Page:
Wal-Mart to Bears: You're Wrong
Wal-Mart investors have gotten so scared that they may be the ultimate contrarian signal.
Stand with anybody that stands right; stand with him while he is right and part with him when he goes wrong.
- Abraham Lincoln
In my more recent analysis, I've been bringing attention to market internals, which on many levels have been behaving as if a Lehman-like event has already occurred, and teasing out the idea that we may be in a set-up very similar to the Fall Melt-Up of 2011. My premise here is simple. Back in April, I began making the case that a mini-correction was likely, and that if I was right, stocks would act resiliently (the S&P 500 (IVV) has not once hit negative year-to-date territory so far), which would further the case for my “Spring Switch” thesis. Admittedly, the odds of the “Great Re-Allocation” happening during the spring have diminished substantially, but the mini-correction seems to have been correct so far.
A few weeks ago, I began sounding the alarm about credit spreads through junk debt (JNK) and emerging market debt (EMB) breaking down substantially relative to Treasuries (TLT). My observation was that the breakdown was meaningful enough that it increased the odds of a crash, and that it was not my base case scenario (see my CNBC segment explaining this on May 23). It was meant to be a very short-term observation. And while equity markets did not collapse, market internals have behaved as if a crash and significant decline actually occurred.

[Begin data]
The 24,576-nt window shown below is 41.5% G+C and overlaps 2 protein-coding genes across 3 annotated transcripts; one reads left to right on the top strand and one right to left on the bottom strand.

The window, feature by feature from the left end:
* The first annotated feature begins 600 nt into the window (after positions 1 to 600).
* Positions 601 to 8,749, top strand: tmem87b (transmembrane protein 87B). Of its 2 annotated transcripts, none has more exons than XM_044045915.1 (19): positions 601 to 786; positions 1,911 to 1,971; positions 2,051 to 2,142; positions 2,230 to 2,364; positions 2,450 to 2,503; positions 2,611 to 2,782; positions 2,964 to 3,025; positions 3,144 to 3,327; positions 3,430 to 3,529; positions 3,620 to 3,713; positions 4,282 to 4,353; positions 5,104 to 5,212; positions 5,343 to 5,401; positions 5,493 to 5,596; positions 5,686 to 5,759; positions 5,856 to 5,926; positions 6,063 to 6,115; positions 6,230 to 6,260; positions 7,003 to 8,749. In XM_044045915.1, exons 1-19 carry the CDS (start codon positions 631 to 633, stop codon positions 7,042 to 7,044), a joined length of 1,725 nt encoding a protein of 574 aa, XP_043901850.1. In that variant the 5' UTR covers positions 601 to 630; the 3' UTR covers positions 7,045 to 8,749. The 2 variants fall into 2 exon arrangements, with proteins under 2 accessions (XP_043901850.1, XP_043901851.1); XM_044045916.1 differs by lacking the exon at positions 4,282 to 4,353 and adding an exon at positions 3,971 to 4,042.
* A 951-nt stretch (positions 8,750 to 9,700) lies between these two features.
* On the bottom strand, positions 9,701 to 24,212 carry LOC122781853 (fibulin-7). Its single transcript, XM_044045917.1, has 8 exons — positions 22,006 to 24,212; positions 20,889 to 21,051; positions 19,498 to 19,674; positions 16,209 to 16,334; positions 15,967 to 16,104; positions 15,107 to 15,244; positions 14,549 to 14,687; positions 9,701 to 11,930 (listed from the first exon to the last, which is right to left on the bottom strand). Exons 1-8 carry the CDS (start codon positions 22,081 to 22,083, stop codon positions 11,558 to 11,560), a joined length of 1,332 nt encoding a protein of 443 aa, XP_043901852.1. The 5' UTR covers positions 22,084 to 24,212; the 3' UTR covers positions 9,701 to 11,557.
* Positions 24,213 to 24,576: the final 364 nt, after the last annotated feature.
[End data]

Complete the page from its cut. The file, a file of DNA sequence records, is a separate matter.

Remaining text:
Here we are and I am struck that no one talks about the immense fear that has been priced in. Bond yields worldwide are far below inflation rates. We are at the point where fear is so high that return of capital has taken precedence over return of purchasing power. And if you don't believe me when I say that the entire market internally has gotten scared in a way that suggests a crash has happened, maybe you'll believe Wal-Mart (WMT).
Take a look below at the price ratio of Wal-Mart relative to the S&P 500. As a reminder, a rising price ratio means the numerator/WMT is outperforming (up more/down less) the denominator/IVV.
Notice the absolutely immense speed of outperformance Wal-Mart has exhibited. The move has sent Wal-Mart back to 2009 levels relative to the S&P 500. But the speed of the move is as if an event has occurred. Why? Because Wal-Mart tends to outperform in a serious correction and decline. Now what if the event does not happen? What if Wal-Mart's outperformance, and the speed of that move, is unjustified because the apocalyptic talk everyone is expressing won't pan out, at least for now?
My firm's ATAC models (accelerated time and capital, a quantitative system based on inflation expectations) remain largely in bonds after having been in stocks in the first quarter, and it does appear that we are likely to go fully back into equities in the next two to three weeks. Given the relative ratio behavior, which has acted like there has been a severe breakdown already in financial markets, a sudden realization that the event may not actually occur could cause a significant rally in stocks...and that gets me very excited.
The Rocky Balboa stock market may be back and looking to start swinging again.
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